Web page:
app.service('messages').find({
      query: {
        text: {
          $like: 'Hello%'
        }
      }
    });

    Through the REST API:

    /messages?text[$like]=Hello%
    

    $notlike

    The opposite of $like; resulting in an SQL condition similar to this: WHERE some_field NOT LIKE 'X'

    app.service('messages').find({
      query: {
        text: {
          $notlike: '%bar'
        }
      }
    });

    Through the REST API:

    /messages?text[$notlike]=%bar
    

    $ilike

    For PostgreSQL only, the keywork $ilike can be used instead of $like to make the match case insensitive. The following query retrieves all messages that start with hello (case insensitive):

    app.service('messages').find({
      query: {
        text: {
          $ilike: 'hello%'
        }
      }
    });

    Through the REST API:

    /messages?text[$ilike]=hello%
    

    Transaction Support

    The Knex adapter comes with three hooks that allows to run service method calls in a transaction. They can be used as application wide (app.hooks.js) hooks or per service like this:

    // A common hooks file
    const { hooks } = require('feathers-knex');
     
    const { transaction } = hooks;
     
    module.exports = {
      before: {
        all: [ transaction.start() ],
        find: [],
        get: [],
        create: [],
        update: [],
        patch: [],
        remove: []
      },
     
      after: {
        all: [ transaction.end() ],
        find: [],
        get: [],
        create: [],
        update: [],
        patch: [],
        remove: []
      },
     
      error: {
        all: [ transaction.rollback() ],
        find: [],
        get: [],
        create: [],
        update: [],
        patch: [],
        remove: []
      }
    };

    To use the transactions feature, you must ensure that the three hooks (start, end and rollback) are being used.

    At the start of any request, a new transaction will be started. All the changes made during the request to the services that are using the feathers-knex will use the transaction. At the end of the request, if sucessful, the changes will be commited. If an error occurs, the changes will be forfeit, all the creates, patches, updates and deletes are not going to be commited.

    The object that contains transaction is stored in the params.transaction of each request.

    Important: If you call another Knex service within a hook and want to share the transaction you will have to pass context.params.transaction in the parameters of the service call.

    Customizing the query

    In a find call, params.knex can be passed a KnexJS query (without pagination) to customize the find results.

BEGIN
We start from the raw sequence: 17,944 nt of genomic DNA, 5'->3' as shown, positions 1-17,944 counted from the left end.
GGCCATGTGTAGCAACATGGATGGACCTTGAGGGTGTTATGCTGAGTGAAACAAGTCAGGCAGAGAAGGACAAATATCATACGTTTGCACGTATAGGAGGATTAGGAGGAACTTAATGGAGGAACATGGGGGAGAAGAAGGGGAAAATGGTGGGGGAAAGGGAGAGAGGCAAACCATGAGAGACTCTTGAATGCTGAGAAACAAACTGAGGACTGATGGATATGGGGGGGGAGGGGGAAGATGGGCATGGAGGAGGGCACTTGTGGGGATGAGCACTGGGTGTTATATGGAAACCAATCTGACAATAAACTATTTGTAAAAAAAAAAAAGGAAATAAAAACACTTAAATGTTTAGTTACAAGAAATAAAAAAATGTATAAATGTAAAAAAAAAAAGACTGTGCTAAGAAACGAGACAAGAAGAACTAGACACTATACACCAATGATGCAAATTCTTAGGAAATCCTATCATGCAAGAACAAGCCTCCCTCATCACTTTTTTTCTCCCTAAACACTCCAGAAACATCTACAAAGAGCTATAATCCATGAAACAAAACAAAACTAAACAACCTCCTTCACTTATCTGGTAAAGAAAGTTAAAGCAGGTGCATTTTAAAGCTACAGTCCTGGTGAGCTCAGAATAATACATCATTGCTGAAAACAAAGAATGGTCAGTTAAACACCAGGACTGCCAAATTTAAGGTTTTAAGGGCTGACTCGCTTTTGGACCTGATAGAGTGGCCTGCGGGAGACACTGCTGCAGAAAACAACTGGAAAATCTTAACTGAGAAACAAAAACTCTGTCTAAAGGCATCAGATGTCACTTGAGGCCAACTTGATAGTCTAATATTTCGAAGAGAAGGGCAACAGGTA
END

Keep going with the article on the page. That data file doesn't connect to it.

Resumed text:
Combined with .createQuery({ query: {...} }), which returns a new KnexJS query with the common filter criteria applied, this can be used to create more complex queries. The best way to customize the query is in a before hook for find.

    app.service('messages').hooks({
      before: {
        find(context) {
          const query = context.service.createQuery(context.params);
     
          // do something with query here
          query.orderBy('name', 'desc');
     
          context.params.knex = query;
          return context;
        }
      }
    });

    Configuring migrations

    For using knex's migration CLI, we need to make the configuration available by the CLI. We can do that by providing a knexfile.js (OR knexfile.ts when using TypeScript) in the root folder with the following contents:

    knexfile.js

    const app = require('./src/app')
    module.exports = app.get('postgres')

    OR

    knexfile.ts

    import app from './src/app';
    module.exports = app.get('postgres');

    You will need to replace the postgres part with the adapter you are using. You will also need to add a migrations key to your feathersjs config under your database adapter. Optionally, add a seeds key if you will be using seeds.

    // src/config/default.json
    ...
      "postgres": {
        "client": "pg",
        "connection": "postgres://user:password@localhost:5432/database",
        "migrations": {
          "tableName": "knex_migrations"
        },
        "seeds": {
          "directory": "../src/seeds"
        }
      }

    Then, by running: knex migrate:make create-users, a migrations directory will be created, with the new migration.

    Error handling

    As of version 4.0.0 feathers-knex only throws Feathers Errors with the message. On the server, the original error can be retrieved through a secure symbol via error[require('feathers-knex').ERROR]

    const { ERROR } = require('feathers-knex');
     
    try {
      await knexService.doSomething();
    } catch(error) {
      // error is a FeathersError with just the message
      // Safely retrieve the Knex error
      const knexError = error[ERROR];
    }

    License

    Copyright (c) 2019

    Licensed under the MIT license.

    Install

    npm i feathers-knex

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    Version